Ah yes, I would imagine a large proportion of us know all about this one! In the last 12 months, turning our homes into our workplace has been the normal. We have all had to adapt quickly to getting ourselves up and running, turning whatever available space into an office / meeting room / gym / studio / classroom… the list goes on!
And then there is the home-schooling. Well what more can I say about that? Different ball game all together there.
So let’s start having a look at what this all means for our bodies and brains.
- More time with family
- No commuting
- Better able to juggle with times
- Easier access to the fridge / cupboard
- Can use of time for housework / chores
- Easier access to the fridge / cupboard
- More time for chores
- More time available for working hours
- Less space / opportunity to move
- Juggling internet time for home schooling and work
- More expectations due to having easy access to the screen
- No escape from work
- Too much time in one place
- Lack of motivation to move away from the desk / feeling obligated to do more
- Stress over internet / devices / working spaces
- Lack of social interaction
- Loneliness / boredom.
So what does all this actually mean?
On the one hand, having the opportunity to be actively part of our child’s learning is a rare and wonderful experience, as long as they are responsive and it isn’t all to stressful! We also take away the stressful, time consuming commuting to and from places of work. And this is especially true if you had to travel all over the place regularly. Now meetings, training and much more can all be done via platforms such as Zoom. If you have children at school, the whole school run, logistics and timings are now taken away and we can put the dishwasher on knowing that it can be emptied before dinner time and not before bed. Not nipping out for coffee and lunch is also saving us pounds in both senses. AND we may even be fitting in more exercise and movement. What a win!
However, the consequence of that is we are at the desk for more, with more opportunity to keep going back. This is especially true if your set up is in a place where closing the door isn’t possible. What’s more, some workplaces may even expect you to do more because of it, and this can be particularly true for those that don’t have children. I mean what else are they doing with their time?
And then there is the internet argument – where are the hot spots, who gets priority over Zoom if there ae several going on at the same time? And as for watching Netflix and Zoom at the same time, don’t even go there! With the new home set up, there could actually be less room to move, and even less opportunity for “you time”. If you have older kids, chances are they have after school clubs and meetings too.
The feeling of being obligated to fill empty hours not working can then be taken up with doing household chores and jobs, instead of making that time for you. And of course the food storage is very easily accessible, meaning if left-over treats are lurking, will power will be put to the test.
Unfortunately it can get worse. All that poor work-space set up, extra fridge visits and general lack of movement only means one thing. Pain, discomfort, poor temper, general frustration and unhappiness. There is a huge increase of upper back and neck problems, due to working at poorly set up work stations, and that’s not the fault of anyone, just the situation we are in. All the stress of juggling several balls, and/or the loneliness of not interacting and seeing people face to face really does take its toll. With all these feelings and discomfort, it’s really no surprise mindfulness and exercise are far from a lot of people’s minds at the moment.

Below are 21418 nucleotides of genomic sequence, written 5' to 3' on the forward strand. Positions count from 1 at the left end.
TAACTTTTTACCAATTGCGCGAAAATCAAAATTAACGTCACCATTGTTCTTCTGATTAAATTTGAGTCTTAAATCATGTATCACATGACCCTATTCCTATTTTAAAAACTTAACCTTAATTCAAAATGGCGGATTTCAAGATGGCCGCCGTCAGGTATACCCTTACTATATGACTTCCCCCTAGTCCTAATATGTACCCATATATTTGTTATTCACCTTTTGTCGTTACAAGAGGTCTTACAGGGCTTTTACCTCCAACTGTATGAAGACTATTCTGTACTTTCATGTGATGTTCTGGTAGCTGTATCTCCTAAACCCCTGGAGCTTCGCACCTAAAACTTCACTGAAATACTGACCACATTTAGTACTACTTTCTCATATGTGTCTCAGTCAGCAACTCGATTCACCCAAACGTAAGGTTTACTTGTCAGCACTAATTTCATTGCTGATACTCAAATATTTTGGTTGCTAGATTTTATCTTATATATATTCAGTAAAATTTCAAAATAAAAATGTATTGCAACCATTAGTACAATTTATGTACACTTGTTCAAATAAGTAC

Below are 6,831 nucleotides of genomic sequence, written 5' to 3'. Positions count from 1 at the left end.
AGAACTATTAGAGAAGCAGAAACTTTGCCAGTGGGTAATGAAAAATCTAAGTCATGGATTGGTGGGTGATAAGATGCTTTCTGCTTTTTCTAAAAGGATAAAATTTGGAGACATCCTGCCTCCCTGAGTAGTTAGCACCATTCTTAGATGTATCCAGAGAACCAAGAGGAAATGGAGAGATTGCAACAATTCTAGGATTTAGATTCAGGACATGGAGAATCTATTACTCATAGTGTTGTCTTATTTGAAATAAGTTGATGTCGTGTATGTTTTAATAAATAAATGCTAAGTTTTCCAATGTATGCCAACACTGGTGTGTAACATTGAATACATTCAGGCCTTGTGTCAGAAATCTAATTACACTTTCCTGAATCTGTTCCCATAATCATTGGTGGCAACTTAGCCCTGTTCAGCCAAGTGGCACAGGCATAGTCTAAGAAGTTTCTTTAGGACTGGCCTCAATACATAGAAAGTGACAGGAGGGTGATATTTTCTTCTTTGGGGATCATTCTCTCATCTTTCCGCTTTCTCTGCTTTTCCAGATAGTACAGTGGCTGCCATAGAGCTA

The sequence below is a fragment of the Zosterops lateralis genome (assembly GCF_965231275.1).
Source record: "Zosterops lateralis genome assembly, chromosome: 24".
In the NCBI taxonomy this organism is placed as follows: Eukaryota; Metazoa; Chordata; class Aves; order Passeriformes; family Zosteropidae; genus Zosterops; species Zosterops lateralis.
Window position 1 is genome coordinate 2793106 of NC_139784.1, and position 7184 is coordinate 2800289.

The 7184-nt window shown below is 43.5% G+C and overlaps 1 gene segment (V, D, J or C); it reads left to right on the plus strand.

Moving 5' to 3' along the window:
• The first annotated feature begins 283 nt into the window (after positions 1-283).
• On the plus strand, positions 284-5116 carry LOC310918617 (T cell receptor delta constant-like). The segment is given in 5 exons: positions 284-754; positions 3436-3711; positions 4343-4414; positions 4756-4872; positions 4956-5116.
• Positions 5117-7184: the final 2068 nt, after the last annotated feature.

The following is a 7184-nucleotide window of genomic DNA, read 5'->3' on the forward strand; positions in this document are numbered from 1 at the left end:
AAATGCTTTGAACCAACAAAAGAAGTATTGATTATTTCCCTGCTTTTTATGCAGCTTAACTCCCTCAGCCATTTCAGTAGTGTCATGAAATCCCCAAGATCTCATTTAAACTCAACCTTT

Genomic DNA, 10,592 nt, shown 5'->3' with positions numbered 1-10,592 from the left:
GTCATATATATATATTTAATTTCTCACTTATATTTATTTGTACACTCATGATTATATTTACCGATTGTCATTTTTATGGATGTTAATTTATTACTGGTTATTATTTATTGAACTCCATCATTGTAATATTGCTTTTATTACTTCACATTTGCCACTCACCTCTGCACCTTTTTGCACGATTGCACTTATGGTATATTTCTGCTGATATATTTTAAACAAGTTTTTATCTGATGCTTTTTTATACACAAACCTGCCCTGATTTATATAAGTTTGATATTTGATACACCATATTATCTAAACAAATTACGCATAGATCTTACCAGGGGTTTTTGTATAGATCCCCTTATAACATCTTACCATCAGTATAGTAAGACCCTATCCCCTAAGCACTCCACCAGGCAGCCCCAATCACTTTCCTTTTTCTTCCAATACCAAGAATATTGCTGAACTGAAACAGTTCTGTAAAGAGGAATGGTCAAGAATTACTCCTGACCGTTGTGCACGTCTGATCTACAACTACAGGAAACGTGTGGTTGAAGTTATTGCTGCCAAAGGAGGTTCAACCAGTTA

What can you do?
- Don’t push pressure on yourself! Number 1 rule by far. It’s easy to punish yourself by telling your brain that you SHOULD do XYZ, or you’re a bad parent/employee IF you don’t/do do ABC. Give yourself a break and a pat on the back for every day you get through!
- Fidget. All the time. Set a timer every 30 minutes and then move. It doesn’t matter if it’s a stretch, getting out the chair, leaving the room, going for a walk or joining a class. Just move. Little and very often, every single day.
- Find something to do during the day. Make yourself take a lunch break. If you have kids, try and have it at the same time. You can then use this to all break, take a walk, do a class, or just close your eyes and chill. Even if it’s for just 30 minutes.
- Make time for you. 5 minutes every day. It doesn’t matter what it is, but it’s all about you. Bath, shower, read, exercise, paint your nails, build something. the choice is yours.
- Give yourself a break. You/we/I are all doing our best. What more can we do? Focus on the small achievements and wins you make every day and smile.
I may not be able to sit in on your meetings, and definitely not teach the kids algebra, but what I can help you with is movement.
If you want to get movement, but without the pressure of getting dressed or stress of kids bursting in – mine do it to me all the time – then please get in touch or jump in a class and let me at least help with building good posture and strength to help with aches and pains that working from home can cause.